It is clear that achieving a successful mindful practice is no simple feat. But before you throw in the towel, lets look at what’s in it for us if we truly give it the ‘ole’ college try.’

Recovery

Recovery

Some benefits of linking mindfulness practice to recovery are:

• More control
– and better equipped to deal with the ups and downs that are a natural part of everyday sobriety in life. Early recovery can be one of the most challenging emotional rides a person will ever be on. If you can carry mindfulness along on the roller coaster ride with you, you’re one step ahead of the game.

• Easier management of interpersonal relationships – since no man, or woman, is an island, we all have to play well with others in order to avoid unbelievable press and possible triggers that can send us back toward the very path we’ve sworn to stay off of.

• More pleasure and joy in life – by learning to stop and notice some of the smaller, simpler things in life, we also get to notice some of the more glorious and beautiful things in life.

• More tuned in with cravings
– and if we recognize it for what it is when it arrives (and believe me, it will arrive) we can avoid being swept up by it. We learn to accept them for what they are, not attempt to butt heads with them or overpower them.

• Relapse avoidance – similarly, by learning to recognize the warning signs of relapse and face them for what they are, we give ourselves the best possible odds of being able to live ‘this too shall pass’ and miraculously, it does.

There are even more benefits to living a more mindful life that will make themselves known to you the more you are able to focus in on them. You will be astounded and more at peace, happier and less fearful of tomorrow…something every one of us deserves and most definitely can achieve.

ABOUT THE AUTHOR:
Judy is a licensed clinical social worker and has worked extensively as a counselor with children, adolescents, couples and families. Judy’s professional experience in the mental health field along with her love of writing, provide insight into real-life experiences and relationships. Her fresh voice and down-to-earth approach to living a happier, more meaningful life are easy to understand and just as easy to start implementing right away for positive results!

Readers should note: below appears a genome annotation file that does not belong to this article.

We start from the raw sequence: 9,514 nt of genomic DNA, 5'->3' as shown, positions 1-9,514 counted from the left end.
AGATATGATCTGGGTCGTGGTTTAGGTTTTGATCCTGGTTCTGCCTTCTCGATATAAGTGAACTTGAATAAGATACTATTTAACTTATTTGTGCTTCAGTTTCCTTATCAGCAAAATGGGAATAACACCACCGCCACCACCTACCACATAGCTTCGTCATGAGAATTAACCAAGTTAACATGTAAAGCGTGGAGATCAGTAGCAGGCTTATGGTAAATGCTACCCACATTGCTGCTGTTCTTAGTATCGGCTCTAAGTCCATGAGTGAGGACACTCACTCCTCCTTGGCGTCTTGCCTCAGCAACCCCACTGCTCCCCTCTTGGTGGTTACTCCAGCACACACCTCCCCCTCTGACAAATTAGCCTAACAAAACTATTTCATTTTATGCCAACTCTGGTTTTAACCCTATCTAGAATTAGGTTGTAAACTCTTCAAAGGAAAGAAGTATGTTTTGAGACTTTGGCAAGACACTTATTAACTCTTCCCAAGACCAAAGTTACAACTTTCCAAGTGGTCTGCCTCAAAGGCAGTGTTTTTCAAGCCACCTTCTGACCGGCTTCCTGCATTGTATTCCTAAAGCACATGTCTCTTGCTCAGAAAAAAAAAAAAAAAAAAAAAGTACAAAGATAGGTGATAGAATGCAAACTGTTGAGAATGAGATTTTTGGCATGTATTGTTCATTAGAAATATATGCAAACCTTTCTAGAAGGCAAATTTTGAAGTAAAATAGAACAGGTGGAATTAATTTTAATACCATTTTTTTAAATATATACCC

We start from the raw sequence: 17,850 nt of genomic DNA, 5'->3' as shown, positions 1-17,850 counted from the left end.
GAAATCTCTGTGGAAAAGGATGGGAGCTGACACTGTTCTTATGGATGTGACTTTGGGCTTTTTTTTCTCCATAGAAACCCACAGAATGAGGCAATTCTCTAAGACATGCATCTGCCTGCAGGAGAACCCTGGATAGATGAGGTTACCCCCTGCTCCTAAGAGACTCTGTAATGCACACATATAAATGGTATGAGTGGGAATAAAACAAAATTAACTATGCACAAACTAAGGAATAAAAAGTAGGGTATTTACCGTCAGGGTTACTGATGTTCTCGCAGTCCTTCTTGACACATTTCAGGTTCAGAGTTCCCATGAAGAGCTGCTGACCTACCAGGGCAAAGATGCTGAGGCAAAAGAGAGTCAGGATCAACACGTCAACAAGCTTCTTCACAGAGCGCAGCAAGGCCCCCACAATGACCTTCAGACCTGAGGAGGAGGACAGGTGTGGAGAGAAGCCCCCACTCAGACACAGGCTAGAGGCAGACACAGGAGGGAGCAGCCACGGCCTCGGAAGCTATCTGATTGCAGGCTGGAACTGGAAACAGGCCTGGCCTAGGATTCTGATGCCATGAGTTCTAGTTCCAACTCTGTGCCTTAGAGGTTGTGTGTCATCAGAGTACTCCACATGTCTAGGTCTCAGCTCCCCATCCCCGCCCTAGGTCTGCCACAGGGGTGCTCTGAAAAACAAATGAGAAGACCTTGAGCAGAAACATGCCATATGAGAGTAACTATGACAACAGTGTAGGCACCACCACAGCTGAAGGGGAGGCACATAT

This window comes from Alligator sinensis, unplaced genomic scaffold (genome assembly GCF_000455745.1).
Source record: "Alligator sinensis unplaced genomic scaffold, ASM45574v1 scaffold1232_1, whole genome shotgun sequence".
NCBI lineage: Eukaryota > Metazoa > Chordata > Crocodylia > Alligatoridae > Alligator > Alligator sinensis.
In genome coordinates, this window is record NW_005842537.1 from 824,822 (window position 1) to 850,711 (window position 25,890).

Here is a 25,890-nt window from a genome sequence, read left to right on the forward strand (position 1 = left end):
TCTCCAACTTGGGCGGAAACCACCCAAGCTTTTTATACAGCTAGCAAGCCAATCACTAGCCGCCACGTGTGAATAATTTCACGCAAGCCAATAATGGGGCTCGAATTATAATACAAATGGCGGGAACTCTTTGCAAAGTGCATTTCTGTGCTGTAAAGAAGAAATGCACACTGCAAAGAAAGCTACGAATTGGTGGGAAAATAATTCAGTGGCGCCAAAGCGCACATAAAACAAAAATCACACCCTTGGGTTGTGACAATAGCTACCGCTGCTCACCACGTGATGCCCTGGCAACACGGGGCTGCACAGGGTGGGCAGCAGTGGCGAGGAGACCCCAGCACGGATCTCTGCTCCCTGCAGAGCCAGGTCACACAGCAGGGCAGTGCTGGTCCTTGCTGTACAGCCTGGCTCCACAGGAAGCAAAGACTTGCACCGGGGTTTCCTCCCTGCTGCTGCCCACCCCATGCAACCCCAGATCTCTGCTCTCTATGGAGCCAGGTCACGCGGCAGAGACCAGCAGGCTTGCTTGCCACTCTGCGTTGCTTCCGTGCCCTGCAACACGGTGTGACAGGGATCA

Trauma Recovery Done Right: 8 Keys to Safe Trauma Recovery

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Trauma Psych

TraumaRecoveryReview8 Keys to Safe Trauma Recovery: Take-Charge Strategies to Empower Your Healing.
Babette Rothschild. 2010. W.W. Norton, New York.  174 pages.

Living with persisting trauma memories is tough. Involuntarily triggered by events, or people, or places, or thoughts, or feelings . . . well, anything can be a trigger, actually . . . these intrusive, searing memories will turn one’s life inside out. Recovery from traumatic experience is tough as well, and achieving a sense of safety is essential to successful recovery. Rothschild’s brief, personable, and accessible book directly targets safe, successful recovery in a way that compels and convinces the reader. If trauma memories impact your life or that of someone you know or treat in a healthcare setting, you need this book. Because of the importance of this material, and because I want this to be a bit more than a mere review, I will be discussing this book in a two-part post…